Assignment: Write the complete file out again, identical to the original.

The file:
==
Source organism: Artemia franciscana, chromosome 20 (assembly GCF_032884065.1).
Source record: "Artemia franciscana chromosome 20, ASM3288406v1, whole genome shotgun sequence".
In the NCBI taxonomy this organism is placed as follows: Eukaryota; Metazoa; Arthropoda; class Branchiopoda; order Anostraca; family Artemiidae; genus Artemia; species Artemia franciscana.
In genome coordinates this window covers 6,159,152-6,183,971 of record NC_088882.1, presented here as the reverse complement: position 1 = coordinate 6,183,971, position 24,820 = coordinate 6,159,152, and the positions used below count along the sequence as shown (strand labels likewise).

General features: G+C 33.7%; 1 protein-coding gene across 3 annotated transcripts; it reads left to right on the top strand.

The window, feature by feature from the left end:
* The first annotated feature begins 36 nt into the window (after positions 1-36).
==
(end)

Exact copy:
Source organism: Artemia franciscana, chromosome 20 (assembly GCF_032884065.1).
Source record: "Artemia franciscana chromosome 20, ASM3288406v1, whole genome shotgun sequence".
In the NCBI taxonomy this organism is placed as follows: Eukaryota; Metazoa; Arthropoda; class Branchiopoda; order Anostraca; family Artemiidae; genus Artemia; species Artemia franciscana.
In genome coordinates this window covers 6,159,152-6,183,971 of record NC_088882.1, presented here as the reverse complement: position 1 = coordinate 6,183,971, position 24,820 = coordinate 6,159,152, and the positions used below count along the sequence as shown (strand labels likewise).

General features: G+C 33.7%; 1 protein-coding gene across 3 annotated transcripts; it reads left to right on the top strand.

The window, feature by feature from the left end:
* The first annotated feature begins 36 nt into the window (after positions 1-36).